The silicon substrate is formed of silicon having specific crystal orientations which allow the etching to be carried out in such a manner as to ensure the required shape for the groove 2 and its entrant portions. Etching can be carried out using potassium hydroxide as a wet etchant.
The etching is carried out in an anisotropic manner as is, for example, described in U.S. Pat. No. 5,087,124. The etching is carried out in the <100> direction of the crystalline silicon with <111> side walls.
Due to the anisotropy of the silicon etch the final edges of the v-groove are well defined by the edges of the pattern in the mask. This gives a channel whose depth is defined by the mask and is independent of the etchant concentration or the time for which the device is etched. The etch is stopped by the (111) crystal plane which is consistent along the length of the groove 2. The alignment of two fibres inserted into the groove is therefore accurate to the consistency of this crystal plane. It is because of this accuracy that the locations of the end faces of the two fibres can be carried out in a manner to ensure successful coupling.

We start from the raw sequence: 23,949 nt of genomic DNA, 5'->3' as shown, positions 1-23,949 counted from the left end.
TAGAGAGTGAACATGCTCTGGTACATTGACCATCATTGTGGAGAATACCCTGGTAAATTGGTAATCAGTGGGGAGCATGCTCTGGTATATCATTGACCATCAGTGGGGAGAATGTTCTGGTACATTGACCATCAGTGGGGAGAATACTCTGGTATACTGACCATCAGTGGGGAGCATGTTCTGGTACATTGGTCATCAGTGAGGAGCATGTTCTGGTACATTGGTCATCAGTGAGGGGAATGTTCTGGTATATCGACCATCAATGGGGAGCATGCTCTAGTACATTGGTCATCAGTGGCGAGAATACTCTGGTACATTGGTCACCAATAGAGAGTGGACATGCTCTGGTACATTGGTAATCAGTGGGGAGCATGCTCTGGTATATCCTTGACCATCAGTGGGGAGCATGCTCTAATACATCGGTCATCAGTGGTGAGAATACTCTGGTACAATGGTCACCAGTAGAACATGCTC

In the embodiment of FIG. 1 the lithographic pattern allows the formation of continuous lips which overhang the groove 2. As already stated, this continuous lip means that as a fibre is inserted into the groove the fibre end lifts the lip immediately ahead of the fibre end. In combination with the taper this prevents a fibre end face from snagging the lips with consequent damage to them.
It will be appreciated that the exact form of the space filling pattern deposited in the lithographic process can be adjusted to alter the form of the enlarged opening portions 2A, 2B or to alter the mechanical properties of the lips 3A, 3B. In f act, as shown in FIG. 4 of the accompanying drawings, it is possible to etch the groove 2 in such a manner that the overlayer 3 extends continuously across the groove.